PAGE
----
The High Cost of Low Friction Infrastructure

The impact that cloud computing is having on technology organizations is undeniable. It’s allowing companies to move at an unprecedented speed, churning out infrastructure as effortlessly as pushing a button in a Jenkins job. Gone are the days of counting infrastructure delivery time in quarters. Now the timescale is in minutes. While the agony of endless change gates for hardware has been applauded by most of us in the industry, our zeal for the speed gained has left us unaware of what’s been lost. There are no perfect systems. Everything comes with a cost.

##Systems Aren’t Always Code##

When we talk about Systems design in technology, we’re often discussing some computer-to-computer or computer-to-human interactions. But in-between these sophisticated transactions lies the original system, two-humans directly interacting with each other. (Albeit that interaction is increasingly becoming digital as well)

These systems exist as approval processes, peer review and the often vilified meeting. These human touch points however serve as signals within the human system. If you make a purchase order request for new hardware, that signals to the operations group that something within the organization has changed. Are we expecting an increase in demand? Has a new project started? Questions begin to flow, the human network does its thing and people begin to interpret the signal and take action. More than a handful of organizations have processes that are initiated as a result of these signals, to ensure broad involvement, risk assessment and impact.

In the world of the cloud though, many organizations haven’t thought through their human systems and where these gated signals will now come from. An engineer can spin-up a system, make a DNS entry, share a link and have a “production” system up and running before lunch. A self contained team has all the tools necessary to go to production. It’s a blessing if you’ve accounted for it and a curse if you haven’t.

Conway’s Law has often been used as a cautionary tale. What we fail to realize however is how often a company uses Conway’s law as a control mechanism for certain actions. By creating a barrier between systems, development and design, you’ve forced an interaction that improves communication. The quality of that communication is debatable, but the fact that it exists at all is a win in this context. I’m not arguing whether that limiter is good or bad, but your organization has to understand where and by what degree it depends on that limiter. How does the security organization become aware of new instances?

Who is responsible for patching those instances? Monitoring them? These questions are typically birthed at the point of that forced interaction. Could the team deploying the system ask and answer these questions internally? Absolutely. And often they do. But that is extremely company dependent and comes with its own set of challenges that are outside the scope of this post.

The issues I have outlined all have workable solutions, but you can’t solve a problem unless you’re aware it exists. Be honest about your gates and checkpoints. You wouldn’t have added them unless they provided some value. Maybe that value has been over or under estimated, but the move to the cloud is a great time to re-asses them.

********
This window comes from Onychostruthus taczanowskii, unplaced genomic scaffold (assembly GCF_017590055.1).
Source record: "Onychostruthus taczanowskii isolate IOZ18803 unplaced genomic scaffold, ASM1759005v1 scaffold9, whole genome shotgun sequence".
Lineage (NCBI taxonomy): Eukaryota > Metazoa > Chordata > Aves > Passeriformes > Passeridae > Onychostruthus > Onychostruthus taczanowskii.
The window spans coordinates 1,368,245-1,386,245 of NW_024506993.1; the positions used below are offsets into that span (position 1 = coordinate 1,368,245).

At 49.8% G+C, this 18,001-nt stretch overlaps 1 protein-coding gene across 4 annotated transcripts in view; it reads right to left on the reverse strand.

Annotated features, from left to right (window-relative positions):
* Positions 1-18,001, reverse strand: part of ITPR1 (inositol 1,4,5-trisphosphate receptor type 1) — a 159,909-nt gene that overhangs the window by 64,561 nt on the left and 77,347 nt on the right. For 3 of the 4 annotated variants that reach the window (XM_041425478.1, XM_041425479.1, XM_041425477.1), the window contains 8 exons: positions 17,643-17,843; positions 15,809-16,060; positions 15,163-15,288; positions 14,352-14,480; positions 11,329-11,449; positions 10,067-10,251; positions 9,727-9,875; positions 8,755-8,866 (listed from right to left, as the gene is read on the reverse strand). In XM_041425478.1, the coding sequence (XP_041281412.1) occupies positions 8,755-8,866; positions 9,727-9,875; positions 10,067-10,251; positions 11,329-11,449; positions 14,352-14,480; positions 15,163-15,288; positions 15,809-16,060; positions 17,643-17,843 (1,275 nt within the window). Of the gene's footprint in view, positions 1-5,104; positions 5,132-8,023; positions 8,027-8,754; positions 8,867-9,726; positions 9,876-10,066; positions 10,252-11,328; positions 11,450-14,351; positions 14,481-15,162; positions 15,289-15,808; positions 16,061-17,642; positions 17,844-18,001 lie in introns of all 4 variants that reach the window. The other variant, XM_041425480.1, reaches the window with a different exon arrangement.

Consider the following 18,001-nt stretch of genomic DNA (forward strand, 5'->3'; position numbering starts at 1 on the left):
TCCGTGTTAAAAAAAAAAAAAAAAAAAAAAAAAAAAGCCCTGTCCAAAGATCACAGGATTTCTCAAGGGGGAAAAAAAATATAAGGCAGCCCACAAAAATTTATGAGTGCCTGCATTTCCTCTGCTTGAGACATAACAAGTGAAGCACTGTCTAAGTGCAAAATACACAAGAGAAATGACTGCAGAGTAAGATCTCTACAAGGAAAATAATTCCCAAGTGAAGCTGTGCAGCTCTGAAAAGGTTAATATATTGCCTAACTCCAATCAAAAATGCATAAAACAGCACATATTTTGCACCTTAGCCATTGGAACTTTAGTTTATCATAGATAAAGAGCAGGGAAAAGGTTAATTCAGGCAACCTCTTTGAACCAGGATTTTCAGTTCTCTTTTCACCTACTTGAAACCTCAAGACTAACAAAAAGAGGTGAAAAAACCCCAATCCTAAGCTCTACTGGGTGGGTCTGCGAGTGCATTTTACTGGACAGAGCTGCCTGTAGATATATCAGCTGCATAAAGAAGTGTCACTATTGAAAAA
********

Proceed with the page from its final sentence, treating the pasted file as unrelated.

##Do More With More##

Something I’ve always found ironically hilarious in the virtual server space is why it came about and where we’re at now. Tech organizations saw all this underutilized hardware and thought virtual machines would be able to help address this and save cost. Now the industry has loads of under-utilized virtual machines on over-subscribed hardware. If you find yourself in this situation, the move to the cloud may not offer much relief.

During the days of gated hardware acquisition, there was a certain pain that went with ordering a server. Forms, inquiries from management, meetings and just a bit of your soul were all common prices to pay as someone rolling out new hardware. As a result, there was a sort of self-preservation like preference on using hardware your team already had. With the cloud, that friction is removed, making it easier and more attractive to simply spin-up a new server. There’s value to that. A tidy separation of concerns, isolation for maintenance and a performance profile that is inline with your application’s needs.

The rub comes in when this mode of thinking becomes institutionalized. Before long, it’s habit that every application gets its own set of servers. But does that make sense for every solution? If billing and marketing have an internal-only application, does it make sense for each of them to have their own server? And then if they’ve got one, they have to have two right? (Redundancy and all) What is the cost of a 30 person unit sitting on 4 servers? You may have hidden that cost in VMWare, but in the cloud it comes front and center.

There’s that old economic principle, the law of demand. As the price of a good reaches 0, demand becomes infinite. While the price of cloud computing is nowhere near zero, organizations have effectively removed the purchaser of the good from the consequence of that good’s cost. We’ve trivialized the acquisition process to the point where need and want are synonymous. If you’re not careful, you can quickly fail to deliver on the promise of cheaper infrastructure using the cloud.


I bring up the topics above not as a deterrent to the cloud, but as a warning. Adopting the cloud isn’t just about speed of delivery, but about a shift in how your organization thinks about the technology life cycle. There are no free lunches. With speed comes some added risk. Is it worth the payoff? Every company has to decide that for themselves. But a healthy dose of organizational pragmatism is good “one-size fits all” advice.

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